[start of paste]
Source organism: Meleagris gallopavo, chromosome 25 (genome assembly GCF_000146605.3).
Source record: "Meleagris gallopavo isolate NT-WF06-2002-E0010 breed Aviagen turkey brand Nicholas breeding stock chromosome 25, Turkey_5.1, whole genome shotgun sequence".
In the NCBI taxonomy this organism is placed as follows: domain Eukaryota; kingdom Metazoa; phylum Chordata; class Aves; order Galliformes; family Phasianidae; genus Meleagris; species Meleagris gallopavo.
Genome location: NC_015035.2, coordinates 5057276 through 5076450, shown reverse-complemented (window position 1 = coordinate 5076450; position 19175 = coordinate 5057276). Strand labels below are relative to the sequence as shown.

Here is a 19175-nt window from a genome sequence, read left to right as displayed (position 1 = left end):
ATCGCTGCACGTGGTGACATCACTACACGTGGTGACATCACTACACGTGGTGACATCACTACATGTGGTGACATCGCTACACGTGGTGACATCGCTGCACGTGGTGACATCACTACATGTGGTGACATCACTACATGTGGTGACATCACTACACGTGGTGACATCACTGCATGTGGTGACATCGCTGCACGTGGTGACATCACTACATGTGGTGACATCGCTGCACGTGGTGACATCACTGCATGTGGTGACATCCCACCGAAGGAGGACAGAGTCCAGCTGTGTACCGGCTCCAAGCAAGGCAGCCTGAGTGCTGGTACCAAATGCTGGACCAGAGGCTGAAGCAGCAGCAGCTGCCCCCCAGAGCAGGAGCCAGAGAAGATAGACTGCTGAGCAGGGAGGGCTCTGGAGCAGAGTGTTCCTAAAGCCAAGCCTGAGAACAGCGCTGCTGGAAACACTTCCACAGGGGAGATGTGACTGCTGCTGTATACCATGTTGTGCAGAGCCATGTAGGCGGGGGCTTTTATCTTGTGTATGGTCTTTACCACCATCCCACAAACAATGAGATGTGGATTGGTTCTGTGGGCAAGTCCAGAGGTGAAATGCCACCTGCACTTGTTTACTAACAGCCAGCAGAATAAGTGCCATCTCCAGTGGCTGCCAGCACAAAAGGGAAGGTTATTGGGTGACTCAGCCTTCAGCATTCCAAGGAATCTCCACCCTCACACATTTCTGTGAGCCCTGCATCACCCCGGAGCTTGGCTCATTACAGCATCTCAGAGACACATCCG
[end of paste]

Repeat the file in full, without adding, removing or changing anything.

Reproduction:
Source organism: Meleagris gallopavo, chromosome 25 (genome assembly GCF_000146605.3).
Source record: "Meleagris gallopavo isolate NT-WF06-2002-E0010 breed Aviagen turkey brand Nicholas breeding stock chromosome 25, Turkey_5.1, whole genome shotgun sequence".
In the NCBI taxonomy this organism is placed as follows: domain Eukaryota; kingdom Metazoa; phylum Chordata; class Aves; order Galliformes; family Phasianidae; genus Meleagris; species Meleagris gallopavo.
Genome location: NC_015035.2, coordinates 5057276 through 5076450, shown reverse-complemented (window position 1 = coordinate 5076450; position 19175 = coordinate 5057276). Strand labels below are relative to the sequence as shown.

Here is a 19175-nt window from a genome sequence, read left to right as displayed (position 1 = left end):
ATCGCTGCACGTGGTGACATCACTACACGTGGTGACATCACTACACGTGGTGACATCACTACATGTGGTGACATCGCTACACGTGGTGACATCGCTGCACGTGGTGACATCACTACATGTGGTGACATCACTACATGTGGTGACATCACTACACGTGGTGACATCACTGCATGTGGTGACATCGCTGCACGTGGTGACATCACTACATGTGGTGACATCGCTGCACGTGGTGACATCACTGCATGTGGTGACATCCCACCGAAGGAGGACAGAGTCCAGCTGTGTACCGGCTCCAAGCAAGGCAGCCTGAGTGCTGGTACCAAATGCTGGACCAGAGGCTGAAGCAGCAGCAGCTGCCCCCCAGAGCAGGAGCCAGAGAAGATAGACTGCTGAGCAGGGAGGGCTCTGGAGCAGAGTGTTCCTAAAGCCAAGCCTGAGAACAGCGCTGCTGGAAACACTTCCACAGGGGAGATGTGACTGCTGCTGTATACCATGTTGTGCAGAGCCATGTAGGCGGGGGCTTTTATCTTGTGTATGGTCTTTACCACCATCCCACAAACAATGAGATGTGGATTGGTTCTGTGGGCAAGTCCAGAGGTGAAATGCCACCTGCACTTGTTTACTAACAGCCAGCAGAATAAGTGCCATCTCCAGTGGCTGCCAGCACAAAAGGGAAGGTTATTGGGTGACTCAGCCTTCAGCATTCCAAGGAATCTCCACCCTCACACATTTCTGTGAGCCCTGCATCACCCCGGAGCTTGGCTCATTACAGCATCTCAGAGACACATCCG